It is possible that we will soon have our own digital personal chef who is ready to cook anything we want. The look, shape, texture and taste can be customized at the touch of a button. Columbia University engineers are working on this, using lasers for cooking and 3D printing technology to assemble food.
Under the direction of Professor of Mechanical Engineering Hod Lipson, the Creative Food Lab “Digital Food” team built a fully autonomous digital personal chef . Lipson’s group has been involved in the development of 3D printed foods since 2007. Since then, food printing has evolved into multi-component printing, for which researchers and some businesses are already exploring the possibility of a solution.
“We have observed that while printers can produce components with millimeter accuracy, there is no heating method. , which would be just as precise. Cooking in many foods is essential for the development of nutrients, flavors and textures, and we were wondering if we could use a laser to develop a method to precisely control these properties. “
In a new study published in the journal Science of Food, npj, the team examined different modes of cooking by exposing blue light (445 nm) and infrared light (980 nm and 10.6 μm) to chicken meat, which was used as a model food system. In the experiment, chicken samples (3 mm thick 2.5 x 5.0 cm) were printed and a range of parameters were examined, including cooking depth, color development, moisture retention, and taste differences between meat cooked with a laser and cooked on a stove. It was found that laser-cooked meat shrinks 50 percent less, retained twice as much moisture, and showed a similar taste development as conventionally cooked meat.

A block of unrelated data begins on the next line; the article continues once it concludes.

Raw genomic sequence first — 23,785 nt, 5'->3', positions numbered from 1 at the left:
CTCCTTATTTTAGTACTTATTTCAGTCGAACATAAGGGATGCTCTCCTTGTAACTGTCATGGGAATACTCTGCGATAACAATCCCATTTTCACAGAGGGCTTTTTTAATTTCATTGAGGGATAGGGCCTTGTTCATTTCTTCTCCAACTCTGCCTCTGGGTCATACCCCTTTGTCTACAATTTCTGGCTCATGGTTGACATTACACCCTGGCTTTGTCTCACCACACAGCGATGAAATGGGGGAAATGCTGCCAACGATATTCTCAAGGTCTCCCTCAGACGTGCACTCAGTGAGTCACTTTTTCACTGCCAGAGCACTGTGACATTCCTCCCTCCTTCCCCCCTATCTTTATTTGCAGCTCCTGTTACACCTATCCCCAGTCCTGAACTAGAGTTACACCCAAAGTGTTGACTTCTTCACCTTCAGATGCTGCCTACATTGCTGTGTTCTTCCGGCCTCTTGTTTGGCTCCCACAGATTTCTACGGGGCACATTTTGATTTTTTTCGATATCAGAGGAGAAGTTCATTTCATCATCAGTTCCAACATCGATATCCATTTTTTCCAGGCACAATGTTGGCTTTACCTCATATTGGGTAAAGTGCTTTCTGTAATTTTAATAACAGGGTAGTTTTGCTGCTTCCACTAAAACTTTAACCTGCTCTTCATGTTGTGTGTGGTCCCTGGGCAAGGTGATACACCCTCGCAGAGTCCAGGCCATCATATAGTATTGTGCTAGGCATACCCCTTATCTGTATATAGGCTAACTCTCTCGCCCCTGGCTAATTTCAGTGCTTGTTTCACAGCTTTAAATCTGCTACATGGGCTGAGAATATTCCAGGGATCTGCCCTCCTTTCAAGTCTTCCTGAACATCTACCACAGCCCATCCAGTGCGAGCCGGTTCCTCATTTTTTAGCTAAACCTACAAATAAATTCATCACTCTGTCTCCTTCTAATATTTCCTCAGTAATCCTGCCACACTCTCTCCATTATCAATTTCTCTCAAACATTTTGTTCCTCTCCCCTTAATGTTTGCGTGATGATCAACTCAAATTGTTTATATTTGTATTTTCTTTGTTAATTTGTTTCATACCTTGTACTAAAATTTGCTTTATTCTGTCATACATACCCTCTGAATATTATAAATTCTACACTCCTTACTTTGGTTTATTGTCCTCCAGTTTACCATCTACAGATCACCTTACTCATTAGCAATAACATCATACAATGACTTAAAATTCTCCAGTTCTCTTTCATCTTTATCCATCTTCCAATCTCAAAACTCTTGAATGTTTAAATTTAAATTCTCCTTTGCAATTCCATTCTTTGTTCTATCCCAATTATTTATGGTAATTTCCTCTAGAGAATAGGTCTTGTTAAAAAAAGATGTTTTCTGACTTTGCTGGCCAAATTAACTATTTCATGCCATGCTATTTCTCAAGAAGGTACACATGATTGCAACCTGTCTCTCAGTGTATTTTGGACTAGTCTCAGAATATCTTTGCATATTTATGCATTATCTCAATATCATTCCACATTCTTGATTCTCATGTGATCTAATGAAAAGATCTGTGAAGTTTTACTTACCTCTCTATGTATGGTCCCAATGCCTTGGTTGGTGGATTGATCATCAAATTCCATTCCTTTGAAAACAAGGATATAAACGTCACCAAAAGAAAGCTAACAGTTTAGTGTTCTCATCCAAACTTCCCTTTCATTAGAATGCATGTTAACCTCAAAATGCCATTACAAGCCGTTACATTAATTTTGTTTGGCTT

“In fact, two of our blind tasting testers preferred laser-cooked meat. traditional cooked samples, which shows the promise of this emerging technology, ”said researcher Jonathan David Blutinger. note that there is not yet a sustainable ecosystem to support it. According to Lipson, “what is still missing is what we call ‘Food CAD’, or Photoshop for food. We need a high level of software that allows people who are not programmers or software developers to design the foods they want. Then we need a place where people can share digital recipes, just as we share music. ”
Still, says Blutinger,“ food is something we all come in contact with on a daily basis and personalize. It therefore seems natural to incorporate software into our cooking to make food preparation more personalized. “
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